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Ipratropium associated with increase risk of CV events

Clinical Question:
Is the use of ipratropium for chronic obstructive pulmonary disease associated with adverse cardiovascular events?

Bottom Line:
Recent exposure to inhaled ipratropium is associated with an increased risk of hospitalization for cardiovascular disease. The overall risk was 2.2 events per 100 patient-years, so the 29% increase in risk seen in this study amounts to fewer than 1 additional event per 100 person years. (LOE = 2b)

Reference:
Ogale SS, Lee TA, Au DH, Boudreau DM, Sullivan SD. Cardiovascular events associated with ipratropium bromide in COPD. Chest 2010;137(1):13-19  [PMID:19363211]

Study Design:
Cohort (prospective)

Funding:
Government

Setting:
Outpatient (any)

Synopsis:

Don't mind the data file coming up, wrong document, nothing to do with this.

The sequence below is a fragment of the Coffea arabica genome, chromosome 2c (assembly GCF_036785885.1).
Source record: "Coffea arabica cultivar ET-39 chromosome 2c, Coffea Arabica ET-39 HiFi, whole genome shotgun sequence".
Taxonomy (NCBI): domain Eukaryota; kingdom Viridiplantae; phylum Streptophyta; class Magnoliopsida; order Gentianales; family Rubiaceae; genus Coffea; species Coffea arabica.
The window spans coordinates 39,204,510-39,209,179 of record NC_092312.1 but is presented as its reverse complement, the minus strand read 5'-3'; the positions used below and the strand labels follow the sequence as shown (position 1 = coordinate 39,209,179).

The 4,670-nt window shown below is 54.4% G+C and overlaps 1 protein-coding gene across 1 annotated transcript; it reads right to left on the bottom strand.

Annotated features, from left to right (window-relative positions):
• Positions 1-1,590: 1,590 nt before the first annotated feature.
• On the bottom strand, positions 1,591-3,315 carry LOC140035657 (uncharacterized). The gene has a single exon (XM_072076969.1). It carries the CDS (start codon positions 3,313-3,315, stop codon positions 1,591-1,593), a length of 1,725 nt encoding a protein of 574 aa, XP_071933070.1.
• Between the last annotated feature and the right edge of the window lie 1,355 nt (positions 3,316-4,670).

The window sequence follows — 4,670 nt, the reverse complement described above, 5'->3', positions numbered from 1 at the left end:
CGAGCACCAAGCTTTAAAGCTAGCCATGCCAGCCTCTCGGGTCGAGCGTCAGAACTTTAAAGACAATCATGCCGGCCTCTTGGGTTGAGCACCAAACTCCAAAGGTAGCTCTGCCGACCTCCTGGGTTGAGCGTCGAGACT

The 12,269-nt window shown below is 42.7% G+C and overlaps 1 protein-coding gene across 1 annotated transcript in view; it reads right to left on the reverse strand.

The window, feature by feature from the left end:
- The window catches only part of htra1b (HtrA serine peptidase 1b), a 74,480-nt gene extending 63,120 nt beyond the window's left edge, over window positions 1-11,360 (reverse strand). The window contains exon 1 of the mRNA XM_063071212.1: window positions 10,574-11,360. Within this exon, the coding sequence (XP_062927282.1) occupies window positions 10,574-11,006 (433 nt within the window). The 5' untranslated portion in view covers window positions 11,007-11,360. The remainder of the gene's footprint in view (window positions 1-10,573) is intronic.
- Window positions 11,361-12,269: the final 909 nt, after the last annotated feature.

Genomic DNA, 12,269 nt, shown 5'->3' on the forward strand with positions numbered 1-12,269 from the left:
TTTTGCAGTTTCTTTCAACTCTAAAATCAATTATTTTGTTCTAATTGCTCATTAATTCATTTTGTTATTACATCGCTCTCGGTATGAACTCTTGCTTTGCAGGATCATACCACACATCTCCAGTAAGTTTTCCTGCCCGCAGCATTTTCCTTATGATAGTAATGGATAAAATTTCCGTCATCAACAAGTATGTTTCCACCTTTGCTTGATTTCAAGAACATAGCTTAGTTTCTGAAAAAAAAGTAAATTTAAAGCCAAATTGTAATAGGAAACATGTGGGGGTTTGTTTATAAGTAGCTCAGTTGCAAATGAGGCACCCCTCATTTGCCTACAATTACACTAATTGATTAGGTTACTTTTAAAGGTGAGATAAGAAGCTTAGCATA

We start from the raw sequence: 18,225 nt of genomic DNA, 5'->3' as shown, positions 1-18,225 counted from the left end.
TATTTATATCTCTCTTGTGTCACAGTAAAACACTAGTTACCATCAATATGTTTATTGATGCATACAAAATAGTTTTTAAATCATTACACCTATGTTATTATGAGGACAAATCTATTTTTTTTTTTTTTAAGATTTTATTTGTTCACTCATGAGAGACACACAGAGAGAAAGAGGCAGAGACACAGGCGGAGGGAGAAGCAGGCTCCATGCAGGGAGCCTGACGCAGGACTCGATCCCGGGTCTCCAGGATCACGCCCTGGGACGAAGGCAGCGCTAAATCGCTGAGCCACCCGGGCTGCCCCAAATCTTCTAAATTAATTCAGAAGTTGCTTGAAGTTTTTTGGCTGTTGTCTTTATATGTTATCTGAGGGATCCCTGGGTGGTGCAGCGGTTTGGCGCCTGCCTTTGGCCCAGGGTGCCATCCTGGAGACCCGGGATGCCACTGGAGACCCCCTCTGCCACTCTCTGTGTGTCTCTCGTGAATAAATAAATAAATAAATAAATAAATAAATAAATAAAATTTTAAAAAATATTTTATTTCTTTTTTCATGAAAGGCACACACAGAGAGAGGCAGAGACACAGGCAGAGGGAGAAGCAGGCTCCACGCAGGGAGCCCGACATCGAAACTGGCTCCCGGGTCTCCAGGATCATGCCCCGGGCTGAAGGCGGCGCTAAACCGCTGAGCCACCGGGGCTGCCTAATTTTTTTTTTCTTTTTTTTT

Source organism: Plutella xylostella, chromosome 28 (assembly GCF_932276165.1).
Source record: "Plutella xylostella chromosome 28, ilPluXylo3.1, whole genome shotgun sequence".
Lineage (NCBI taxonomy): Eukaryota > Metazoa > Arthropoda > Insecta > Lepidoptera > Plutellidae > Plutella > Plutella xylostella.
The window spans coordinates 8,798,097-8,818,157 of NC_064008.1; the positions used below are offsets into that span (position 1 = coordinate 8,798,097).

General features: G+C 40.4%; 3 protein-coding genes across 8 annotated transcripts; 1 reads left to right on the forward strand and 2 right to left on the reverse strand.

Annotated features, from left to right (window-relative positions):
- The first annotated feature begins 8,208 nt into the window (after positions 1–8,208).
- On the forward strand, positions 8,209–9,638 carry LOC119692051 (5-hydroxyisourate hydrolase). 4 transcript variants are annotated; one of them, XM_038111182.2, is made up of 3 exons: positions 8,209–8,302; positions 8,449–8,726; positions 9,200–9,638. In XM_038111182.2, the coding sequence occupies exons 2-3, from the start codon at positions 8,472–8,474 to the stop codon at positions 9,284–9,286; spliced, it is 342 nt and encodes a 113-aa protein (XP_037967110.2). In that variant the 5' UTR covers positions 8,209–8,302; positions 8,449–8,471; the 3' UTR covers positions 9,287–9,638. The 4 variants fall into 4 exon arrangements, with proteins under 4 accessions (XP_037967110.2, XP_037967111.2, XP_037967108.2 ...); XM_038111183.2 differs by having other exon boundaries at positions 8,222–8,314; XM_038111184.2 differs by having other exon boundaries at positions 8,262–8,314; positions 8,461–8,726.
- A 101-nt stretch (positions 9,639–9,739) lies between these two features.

Previous studies have found an association between use of inhaled anticholinergic agents, such as ipratropium bromide, and cardiovascular events and mortality. The authors of this VA study used a cohort of 82,717 patients who had a new diagnosis of chronic obstructive pulmonary disease and followed them up until their first hospitalization for a cardiovascular event or death or until the end of the study period, whichever came first. The average duration of follow up was 3.3 years. Only 0.024% of prescriptions were for tiotropium, so the results of the study apply to ipratropium only. Patients were classified by how much and how recently they had taken ipratropium. The mean age of patients was 67 years and 97% were men (this was a VA study, after all). In their analysis, the authors adjusted for cardiovascular risk factors, use of other medications, and measures of disease severity. This is important, because in an observational study it is possible that sicker patients were more likely to be given ipratropium. They found an increased risk of cardiovascular events (admission for acute coronary syndrome, heart failure, or arrhythmia) in patients with exposure to anticholinergics (hazard ratio = 1.29; 95% CI, 1.21-38). This increased risk was only seen among patients with exposure within the past 6 months, and not among those with more distant exposure. The association remained statistically significant regardless of history of prior cardiovascular disease or any use of inhaled corticosteroids in the past year.

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